A planning inquiry has heard that an extra 1,000 homes on the Waterfront will not add significantly to traffic through the underpass and along nearby roads.
Instead, redeveloping a large area of reclaimed land between Castle Street and West Park – including shops, restaurants, gyms and offices – will add just one minute to car journeys between the Tunnel and Victoria Avenue at peak times, traffic modelling has predicted.
The five-day public inquiry is assessing a planning application by Jersey Development Company to redevelop a large swathe of reclaimed land on both sides of Route de la Libération.
The outline application includes building close to 1,000 flats, a new swimming pool, public squares and moving the West Park slipway further to the west.
Pictured: How the new Waterfront may look from the north-west.
JDC estimates that the development, which it hopes to build in phases over 12 years, will generate an extra 121 vehicle movements on the roads in the morning and 146 in the afternoon, as well as 1,000 cycling and walking journeys in the morning and up to 1,700 in the afternoon.
The scheme does propose significant change to the six-lane underpass road, as has been suggested in the past.
The taxpayer-owned development company did initially explore building a bridge over the highway but this was rejected as over-engineering, too costly, and “turning its back” on the existing road, following consultation with the Jersey Architects’ Commission.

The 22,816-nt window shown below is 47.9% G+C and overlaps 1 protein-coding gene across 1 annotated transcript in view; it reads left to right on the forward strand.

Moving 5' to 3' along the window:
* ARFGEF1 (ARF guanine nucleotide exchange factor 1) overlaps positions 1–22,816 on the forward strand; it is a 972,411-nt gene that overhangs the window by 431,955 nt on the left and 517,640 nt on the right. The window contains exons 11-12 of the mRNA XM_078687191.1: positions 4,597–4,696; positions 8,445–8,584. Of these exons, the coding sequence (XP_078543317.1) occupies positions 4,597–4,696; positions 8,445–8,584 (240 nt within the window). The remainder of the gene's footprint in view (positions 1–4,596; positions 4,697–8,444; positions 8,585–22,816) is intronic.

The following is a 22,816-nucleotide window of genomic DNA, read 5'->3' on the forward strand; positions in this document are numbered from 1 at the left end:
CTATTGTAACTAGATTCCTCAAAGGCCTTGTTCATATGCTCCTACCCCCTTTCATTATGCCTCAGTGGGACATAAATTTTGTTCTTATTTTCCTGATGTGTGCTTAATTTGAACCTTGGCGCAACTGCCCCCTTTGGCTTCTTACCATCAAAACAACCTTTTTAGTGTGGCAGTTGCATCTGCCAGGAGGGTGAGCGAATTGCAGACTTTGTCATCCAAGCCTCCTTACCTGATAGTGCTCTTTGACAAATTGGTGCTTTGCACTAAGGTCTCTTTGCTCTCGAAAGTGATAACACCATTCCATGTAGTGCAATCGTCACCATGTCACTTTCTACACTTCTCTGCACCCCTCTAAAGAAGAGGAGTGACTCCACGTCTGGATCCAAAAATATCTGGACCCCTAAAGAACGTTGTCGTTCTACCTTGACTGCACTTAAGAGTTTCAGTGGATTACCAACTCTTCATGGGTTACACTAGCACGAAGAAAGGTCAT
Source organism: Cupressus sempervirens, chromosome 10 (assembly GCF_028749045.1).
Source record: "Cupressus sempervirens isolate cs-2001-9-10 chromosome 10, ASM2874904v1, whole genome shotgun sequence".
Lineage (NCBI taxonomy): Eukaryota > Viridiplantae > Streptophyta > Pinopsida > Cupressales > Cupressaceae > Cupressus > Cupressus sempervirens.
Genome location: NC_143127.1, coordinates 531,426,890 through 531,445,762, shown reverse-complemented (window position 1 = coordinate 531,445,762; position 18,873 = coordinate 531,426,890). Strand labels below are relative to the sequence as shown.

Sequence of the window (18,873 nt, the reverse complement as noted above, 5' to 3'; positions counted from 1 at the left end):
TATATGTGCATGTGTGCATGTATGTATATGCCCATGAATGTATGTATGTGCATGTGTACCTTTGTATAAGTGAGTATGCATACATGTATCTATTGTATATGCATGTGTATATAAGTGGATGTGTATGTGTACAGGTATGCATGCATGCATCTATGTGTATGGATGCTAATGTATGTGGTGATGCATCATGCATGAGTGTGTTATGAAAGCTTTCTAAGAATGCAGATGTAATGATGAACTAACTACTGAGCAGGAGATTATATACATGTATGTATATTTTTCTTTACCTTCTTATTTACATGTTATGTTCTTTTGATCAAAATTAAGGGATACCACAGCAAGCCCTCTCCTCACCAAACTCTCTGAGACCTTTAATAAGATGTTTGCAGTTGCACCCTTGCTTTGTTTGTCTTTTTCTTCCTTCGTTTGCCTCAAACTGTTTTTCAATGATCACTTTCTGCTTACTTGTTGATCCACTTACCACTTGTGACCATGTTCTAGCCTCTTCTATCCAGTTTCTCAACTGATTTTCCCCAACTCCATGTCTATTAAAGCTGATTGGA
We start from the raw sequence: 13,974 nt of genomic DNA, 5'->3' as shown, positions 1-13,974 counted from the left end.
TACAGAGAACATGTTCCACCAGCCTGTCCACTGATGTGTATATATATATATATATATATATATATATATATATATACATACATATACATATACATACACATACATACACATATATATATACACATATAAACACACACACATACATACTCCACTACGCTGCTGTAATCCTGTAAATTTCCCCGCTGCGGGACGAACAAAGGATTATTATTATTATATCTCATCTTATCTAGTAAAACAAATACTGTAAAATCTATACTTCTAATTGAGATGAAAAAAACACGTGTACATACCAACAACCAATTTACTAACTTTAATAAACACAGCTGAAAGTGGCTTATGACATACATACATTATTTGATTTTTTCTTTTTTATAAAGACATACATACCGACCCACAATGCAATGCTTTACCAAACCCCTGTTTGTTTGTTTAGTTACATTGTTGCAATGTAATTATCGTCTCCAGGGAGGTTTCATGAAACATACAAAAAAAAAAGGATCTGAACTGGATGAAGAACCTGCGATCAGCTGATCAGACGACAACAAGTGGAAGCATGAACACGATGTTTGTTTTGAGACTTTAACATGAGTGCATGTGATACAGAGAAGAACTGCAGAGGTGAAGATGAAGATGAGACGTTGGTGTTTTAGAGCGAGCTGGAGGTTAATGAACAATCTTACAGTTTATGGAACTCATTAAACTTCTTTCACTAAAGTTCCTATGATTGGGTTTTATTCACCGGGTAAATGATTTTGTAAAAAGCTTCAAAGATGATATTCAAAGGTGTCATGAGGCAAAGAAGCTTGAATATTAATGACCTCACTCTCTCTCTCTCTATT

Instead, the outline plans propose a single-stage pedestrian crossing which will allow people to cross all lanes of Route de la Libération in one go with no steps up or down.
This crossing is the main reason that driver journey times will be extended by around 60 seconds.
Pictured: Many aspects of the original plans were changed after public comments and dialogue with the Planning Department.
Traffic surveys show that there are 37,500 vehicle movements between the Tunnel and West Park in both directions every day.
JDC’s plans also propose zebra crossings on all four roads leading into the underpass roundabout, and turning it into a ‘Dutch-style’ roundabout, with dedicated cycle and pedestrian lanes on the outside of the circular road.
The inquiry heard that States-owned regeneration company had also looked at narrowing the underpass road by halving the number of lanes but this would add 15 minutes to journey times and encourage through-traffic to use other routes.
When it comes to parking, the scheme proposes 384 residential spaces, which translates to 0.39 spaces per dwelling, and 335 public parking spaces, on top of those in the existing Waterfront multi-storey car park.
JDC said that it was a ‘car-light’ development which had fewer vehicle spaces and more parking for bicycles.
At the end of this inquiry, independent planning inspector Philip Staddon will make a recommendation to a three-member panel of politicians, led by Environment Minister Jonathan Renouf, as to whether the scheme should be approved or not.
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